The new omicron Covid variant poses a greater risk to the unvaccinated and there is reason to believe the current vaccines are going to be “quite effective,” a former White House adviser said on Monday.
“What we do know for sure is that this is a dangerous variant for people who have not been vaccinated,” Andy Slavitt told CNBC’s “Squawk Box Asia”.
“What we need to learn is if the omicron – how it spreads in an environment where the delta is strong,” he said.
Slavitt previously served as a senior advisor to President Joe Biden’s Coronavirus Response Team and headed the Centers for Medicare & Medicaid Services under the Obama administration.
Anecdotal reports suggest that omicron may lead to milder disease compared to other variants, but this may be due to “pre-existing immune responses,” said Dr Jerome Kim, CEO of the International Vaccine Institute .
He told CNBC’s “Street Signs Asia” on Monday that a “significant part” of the world had already been vaccinated or infected with Covid-19 at some point before the emergence of omicron.
“The presence of a vaccine or a previous infection … will alleviate any disease that arises,” he said, adding that there are not many people exposed to omicron who have not. been vaccinated or infected previously.
“We really can’t say if it’s actually more serious if it was in a natural environment, or if it’s now less serious due to the presence of pre-existing immune responses,” Kim said.
What we know about the omicron
The omicron strain was first identified by South African scientists and has been detected in several countries, including the United States, United Kingdom, Australia and Germany.
Health experts are concerned about the transmissibility of the omicron variant given its unusual constellation of mutations and its profile that differs from previous worrying variants. Scientists are also trying to determine how effective current vaccines are in protecting people against serious illness from the new strain.
“I think we have good reason to believe that the vaccines are effective, if not as effective, and that with the boosters they will be quite effective,” Slavitt told CNBC. “But pharma is also going back to the drawing board.”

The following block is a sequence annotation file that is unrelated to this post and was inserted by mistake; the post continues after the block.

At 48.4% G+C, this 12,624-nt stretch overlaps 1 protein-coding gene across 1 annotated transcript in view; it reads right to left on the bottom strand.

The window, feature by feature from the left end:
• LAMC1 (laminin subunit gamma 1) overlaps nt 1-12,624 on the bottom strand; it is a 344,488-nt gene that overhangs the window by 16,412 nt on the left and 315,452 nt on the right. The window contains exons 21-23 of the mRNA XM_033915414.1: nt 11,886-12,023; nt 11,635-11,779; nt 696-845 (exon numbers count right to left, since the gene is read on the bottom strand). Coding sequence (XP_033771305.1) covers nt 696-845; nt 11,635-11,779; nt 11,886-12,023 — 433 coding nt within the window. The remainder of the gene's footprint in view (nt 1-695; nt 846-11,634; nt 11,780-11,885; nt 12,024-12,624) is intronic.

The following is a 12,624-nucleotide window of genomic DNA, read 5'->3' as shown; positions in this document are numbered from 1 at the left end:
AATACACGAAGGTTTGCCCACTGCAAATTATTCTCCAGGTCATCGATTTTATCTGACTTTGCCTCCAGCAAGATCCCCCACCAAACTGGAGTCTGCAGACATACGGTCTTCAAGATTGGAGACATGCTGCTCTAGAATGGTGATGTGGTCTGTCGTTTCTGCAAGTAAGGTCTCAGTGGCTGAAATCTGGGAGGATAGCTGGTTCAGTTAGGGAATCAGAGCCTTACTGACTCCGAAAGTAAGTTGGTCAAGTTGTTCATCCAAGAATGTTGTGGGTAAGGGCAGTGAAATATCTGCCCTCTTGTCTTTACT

Covid vaccine makers Pfizer, BioNTech, Moderna, Johnson & Johnson and AstraZeneca have said they are investigating and testing the omicron variant.
Slavitt said it is possible that updated vaccines will be available, if needed, over the next few months before the omicron variant begins to spread significantly.
But the main problem the world is currently facing is vaccine inequity. Information compiled by Our World In Data showed that around 44% of the world’s population was fully vaccinated against Covid-19. But only a small percentage of the population in low-income countries has received at least one dose.
WHO aims to vaccinate 70% of people in all countries by mid-2022. Kim of the International Vaccine Institute said there are inequalities in testing and sequencing for Covid as well, but that ” I hope “that these differences will be resolved over time. He also said it would be important to focus on creating vaccines that can prevent transmission.
Slavitt explained that it’s still too early to say how the omicron will fare against the deadly delta strain.
“We’re getting to a point where we have a variant that replaces the delta that’s not serious or can be easily treated with medication, so it will be a whole new day for this pandemic. We can touch wood that is happening now. , if this is not the case with omicron, it might be the next one, ”he said, adding that such a scenario could potentially turn Covid more into a cold.